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Editorial

Trying, again, to ban assault weapons

Sen. Dianne Feinstein says she will would introduce an updated version of her 1994 assault weapons ban, which Congress allowed to expire in 2004.

December 18, 2012
  • A customer purchases an AK-47 style rifle in Tinley Park, Ill. Gun sales have surged recently following the mass shooting in Connecticut.
A customer purchases an AK-47 style rifle in Tinley Park, Ill. Gun sales… (Scott Olson / Getty Images )

The 2011 shootings of Arizona Rep. Gabrielle Giffords and 18 other people in Tucson didn't move the political needle. This summer's shocking massacre of 12 people in an Aurora, Colo., movie theater was scarcely noticed in the halls of Congress. Yet backers of gun control apparently see signs that the blood-spattered halls of Sandy Hook Elementary School in Newtown, Conn., where 20 young children were killed Friday, will finally horrify and appall our nation's leaders enough to prompt action against the tools of mass murder.

Gun control bills have arisen and been quietly shelved for a decade and a half in Congress, victims of a perception that any attempt to limit firearms amounts to political suicide. That belief arose after a Democratric-controlled Congress approved a 10-year ban on assault weapons in 1994; the Republican Revolution followed, with the gun-hugging GOP taking control of the House for the first time in 40 years and also wresting a majority in the Senate. The ban, of course, wasn't the only reason for that shift, but many Democrats have taken it on faith ever since that gun control is a topic to be avoided.

There may be hope for change. On Sunday, California's Democratic Sen. Dianne Feinstein said she would introduce an updated version of her 1994 assault weapons ban, which Congress allowed to expire in 2004, on the first day of the new session. President Obama has said he favors such a ban. Congressional opponents of gun control have been unusually silent, perhaps recognizing that putting a higher priority on the desire of collectors to possess military-style weapons than on the lives of children strikes most Americans as twisted.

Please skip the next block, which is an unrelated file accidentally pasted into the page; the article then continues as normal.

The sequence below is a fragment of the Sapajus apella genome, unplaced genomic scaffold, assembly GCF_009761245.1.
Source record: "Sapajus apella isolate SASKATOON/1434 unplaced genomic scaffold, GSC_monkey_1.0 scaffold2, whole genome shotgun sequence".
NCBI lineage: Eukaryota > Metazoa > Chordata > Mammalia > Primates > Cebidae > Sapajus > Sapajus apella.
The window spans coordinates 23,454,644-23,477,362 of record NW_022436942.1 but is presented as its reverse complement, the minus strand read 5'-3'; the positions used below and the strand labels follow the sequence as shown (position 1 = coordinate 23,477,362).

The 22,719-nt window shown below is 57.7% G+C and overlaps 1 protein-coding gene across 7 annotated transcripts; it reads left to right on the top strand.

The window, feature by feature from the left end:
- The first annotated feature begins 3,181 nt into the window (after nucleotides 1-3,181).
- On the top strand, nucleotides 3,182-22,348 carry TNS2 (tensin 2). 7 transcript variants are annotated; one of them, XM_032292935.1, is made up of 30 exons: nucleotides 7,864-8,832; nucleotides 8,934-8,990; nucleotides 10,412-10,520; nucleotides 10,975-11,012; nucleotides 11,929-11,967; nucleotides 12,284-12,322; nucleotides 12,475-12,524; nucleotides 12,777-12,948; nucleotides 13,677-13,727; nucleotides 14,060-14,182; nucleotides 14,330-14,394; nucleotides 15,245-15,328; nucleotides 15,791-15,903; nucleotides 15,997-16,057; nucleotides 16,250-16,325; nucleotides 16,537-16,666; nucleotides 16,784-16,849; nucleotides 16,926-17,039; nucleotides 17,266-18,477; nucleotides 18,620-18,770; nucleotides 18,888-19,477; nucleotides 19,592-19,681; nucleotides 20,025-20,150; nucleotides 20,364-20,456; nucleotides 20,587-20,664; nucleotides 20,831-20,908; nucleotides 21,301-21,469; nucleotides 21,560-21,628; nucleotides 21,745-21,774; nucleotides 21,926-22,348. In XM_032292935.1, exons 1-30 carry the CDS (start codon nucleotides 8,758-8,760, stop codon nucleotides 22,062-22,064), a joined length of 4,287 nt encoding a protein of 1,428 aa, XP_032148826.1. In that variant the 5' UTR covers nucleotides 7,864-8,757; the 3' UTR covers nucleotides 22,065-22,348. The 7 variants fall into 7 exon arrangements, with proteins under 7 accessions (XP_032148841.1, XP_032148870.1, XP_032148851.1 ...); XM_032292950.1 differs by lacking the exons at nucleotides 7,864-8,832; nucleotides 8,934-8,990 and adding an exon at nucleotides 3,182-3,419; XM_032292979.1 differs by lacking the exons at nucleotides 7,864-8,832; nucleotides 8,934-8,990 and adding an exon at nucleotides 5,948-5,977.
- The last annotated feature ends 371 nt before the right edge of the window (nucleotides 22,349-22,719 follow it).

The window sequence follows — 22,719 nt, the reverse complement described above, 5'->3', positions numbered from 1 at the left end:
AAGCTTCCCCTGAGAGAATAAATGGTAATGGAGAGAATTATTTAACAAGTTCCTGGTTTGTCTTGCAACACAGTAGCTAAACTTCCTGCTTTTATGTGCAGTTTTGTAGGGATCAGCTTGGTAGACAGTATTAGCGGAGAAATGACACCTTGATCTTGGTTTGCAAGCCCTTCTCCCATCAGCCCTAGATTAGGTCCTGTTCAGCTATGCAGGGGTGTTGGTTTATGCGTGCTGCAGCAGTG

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That's not to say we think Feinstein's bill will end mass murder. Her last one didn't. One problem was that in defining an "assault weapon," the 1994 bill listed various characteristics — pistol grips, folding stocks, bayonet mounts, etc. — that could easily be tweaked by manufacturers. Take away the bayonet mount, for example, and an illegal weapon was suddenly legal. Also, its ban on high-capacity magazines for more than 10 rounds was ineffective because there was a massive supply of such magazines already in circulation. And though it banned the manufacture of new assault weapons, the hundreds of thousands of existing ones were still legal. There's no convincing evidence that gun violence dropped as a result of the 1994-2004 ban. So why do we support reinstating it? Because ineffective bills can be improved, and the last one might have worked better if given more time — eventually, the supply of high-capacity magazines would have run out, for example. Feinstein's new bill specifically restricts far more weapons than the old one.

Nolaw-abiding citizen needs a gun capable of killing dozens of people in minutes without the need to reload. And there's no reason to make it easy for criminals to get them.

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